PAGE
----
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Bar calls off action – views from the profession

28 March 2014 2 Comments
CBA call off strike 150x150 Bar calls off action   views from the professionREX/Mark Thomas

By Rebecca Carter

In a turbulent week for criminal lawyers, the profession, until recently so united in protest against legal aid fee cuts, has voiced strong and mixed reaction to the Criminal Bar Association’s (CBA) decision to call off the imminent two days of action and their no returns policy.

The announcement from CBA Chairman Nigel Lithman QC came following a deal reached with the Ministry of Justice in which they agreed to suspend all fee cuts for graduated fee cases until the next general election in summer 2015: “This gives 89% of the Criminal Bar (those that do not do VHCC cases) what they have demanded and has been achieved by their resolve”.

Twitter was immediately awash with words of lament and anger at the decision, reflecting a view from some that Nigel Lithman had “sold out”.

“I now seem to have replaced Mr. Grayling as Public Enemy No.1” said a shocked Mr Lithman in a new announcement today, in which he gave a considered explanation of his decision and called for a ballot of CBA members on the question of the days of action and no returns.

The HLE team reported on the scene at the London Grayling Day demonstration on 7 March where we interviewed Nigel Lithman. Three weeks on, we look at how the views of the CBA and the criminal lawyers affected have changed.

Then: Grayling Day 

Interview with CBA Chairman Nigel Lithman QC:

“.. people are unwilling to come into the profession to be a part of it and without them.. it will wither and die..”

Interview with David Jones, 2 Dr Johnson’s Buildings:

“It is not about the fees, it is about the system..”

Interview with Andrew Tucker, Cornwall Street Chambers:

“We are determined that these cuts are not going to be implemented.”

Interview with Melanie Krudy, GT Stewart Solicitors:

“£250 for twelve hours at a police station – it works out at practically nothing..”

Now: government concession and a pending ballot  

Robert Bryan of One Paper Buildings:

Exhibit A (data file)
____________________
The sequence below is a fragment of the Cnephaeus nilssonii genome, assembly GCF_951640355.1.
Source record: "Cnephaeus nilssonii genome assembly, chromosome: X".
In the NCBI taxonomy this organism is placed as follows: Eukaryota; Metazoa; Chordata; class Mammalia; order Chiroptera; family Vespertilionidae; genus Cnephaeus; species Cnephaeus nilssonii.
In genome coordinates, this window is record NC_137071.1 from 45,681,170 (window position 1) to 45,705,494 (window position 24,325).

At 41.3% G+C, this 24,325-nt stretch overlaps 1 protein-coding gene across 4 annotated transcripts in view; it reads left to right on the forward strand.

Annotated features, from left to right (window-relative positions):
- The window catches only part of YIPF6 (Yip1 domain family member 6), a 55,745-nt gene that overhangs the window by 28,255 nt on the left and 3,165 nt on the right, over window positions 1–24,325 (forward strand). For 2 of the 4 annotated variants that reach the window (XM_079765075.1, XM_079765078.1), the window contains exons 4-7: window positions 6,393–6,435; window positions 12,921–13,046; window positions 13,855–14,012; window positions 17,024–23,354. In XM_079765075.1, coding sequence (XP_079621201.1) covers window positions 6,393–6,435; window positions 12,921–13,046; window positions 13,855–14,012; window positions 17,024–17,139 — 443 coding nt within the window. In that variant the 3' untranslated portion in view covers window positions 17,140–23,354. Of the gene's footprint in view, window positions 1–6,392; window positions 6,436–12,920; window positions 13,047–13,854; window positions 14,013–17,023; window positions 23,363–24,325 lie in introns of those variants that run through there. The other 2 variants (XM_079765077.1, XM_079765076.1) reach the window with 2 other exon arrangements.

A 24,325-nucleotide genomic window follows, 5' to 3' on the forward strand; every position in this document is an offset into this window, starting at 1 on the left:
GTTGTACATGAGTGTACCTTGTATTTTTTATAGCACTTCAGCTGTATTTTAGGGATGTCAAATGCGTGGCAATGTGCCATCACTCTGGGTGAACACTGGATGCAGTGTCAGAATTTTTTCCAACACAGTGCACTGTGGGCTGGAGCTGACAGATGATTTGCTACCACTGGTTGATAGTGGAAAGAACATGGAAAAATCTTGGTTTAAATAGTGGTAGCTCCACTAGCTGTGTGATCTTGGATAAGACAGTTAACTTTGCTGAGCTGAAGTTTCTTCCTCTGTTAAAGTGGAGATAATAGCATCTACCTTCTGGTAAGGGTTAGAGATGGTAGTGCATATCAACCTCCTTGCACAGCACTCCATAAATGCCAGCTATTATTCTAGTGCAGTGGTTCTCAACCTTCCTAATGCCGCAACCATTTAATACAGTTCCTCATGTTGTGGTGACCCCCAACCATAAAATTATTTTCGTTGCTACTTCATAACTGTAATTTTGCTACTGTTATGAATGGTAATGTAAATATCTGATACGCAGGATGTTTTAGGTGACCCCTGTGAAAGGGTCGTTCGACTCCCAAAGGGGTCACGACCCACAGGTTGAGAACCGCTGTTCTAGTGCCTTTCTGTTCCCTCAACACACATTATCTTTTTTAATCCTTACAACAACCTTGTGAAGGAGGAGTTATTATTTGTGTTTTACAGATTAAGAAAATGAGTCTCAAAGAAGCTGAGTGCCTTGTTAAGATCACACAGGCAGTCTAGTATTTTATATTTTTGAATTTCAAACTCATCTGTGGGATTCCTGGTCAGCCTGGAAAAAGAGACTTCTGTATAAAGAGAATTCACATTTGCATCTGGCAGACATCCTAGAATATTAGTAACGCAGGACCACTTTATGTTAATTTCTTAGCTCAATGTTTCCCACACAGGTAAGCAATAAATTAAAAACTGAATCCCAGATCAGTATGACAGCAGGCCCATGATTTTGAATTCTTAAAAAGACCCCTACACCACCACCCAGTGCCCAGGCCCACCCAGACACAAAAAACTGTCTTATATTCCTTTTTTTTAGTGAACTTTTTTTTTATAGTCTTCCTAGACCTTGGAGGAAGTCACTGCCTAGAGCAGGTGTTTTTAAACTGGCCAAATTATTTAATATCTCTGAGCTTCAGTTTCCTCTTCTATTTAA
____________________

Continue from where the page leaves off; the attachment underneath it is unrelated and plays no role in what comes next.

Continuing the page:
“It was always going to be difficult herding 4,000 self-employed practitioners, but, for well-known reasons, the CBA executive managed to lead their troops into battle. Chris Grayling no doubt was told that it couldn’t be done; the Bar had accepted cut after cut and would just accept another. How wrong he and his advisers were.

The Bar was in a unique position of being self-employed and thus, unlike solicitors, not contracted to the LAA – they could take a stand if united, but that unity would come at a cost. Personally, I was in agreement with those who saw the measures adopted as a proportionate way to seek to bring the government to the negotiating table. That has been achieved and it is right that the negotiations now take place.

I am saddened at the vitriol that is now being vented at the CBA executive, especially as it was clearly not their decision alone. It’s especially sad as, having been so unified, the Criminal Bar is publicly showing the Ministry of Justice that the unity is dissipating.

The difficulty with any ensuing vote is that there are 4,000 competing views, yet 4,000 cannot negotiate with the Ministry. At some stage, individuals have to trust their leaders to do the best they can; to try and please the greatest number.”

Michael Harrison of 23 Essex Street:

“It was the right decision by the CBA to call for a ballot so that the decision reflects the views of all the members on such an important issue. There is an impression that Chris Grayling is deploying his well-known and obvious “divide and rule” ploy to reduce the impact of the protest action, particularly before the solicitors’ days of action next week.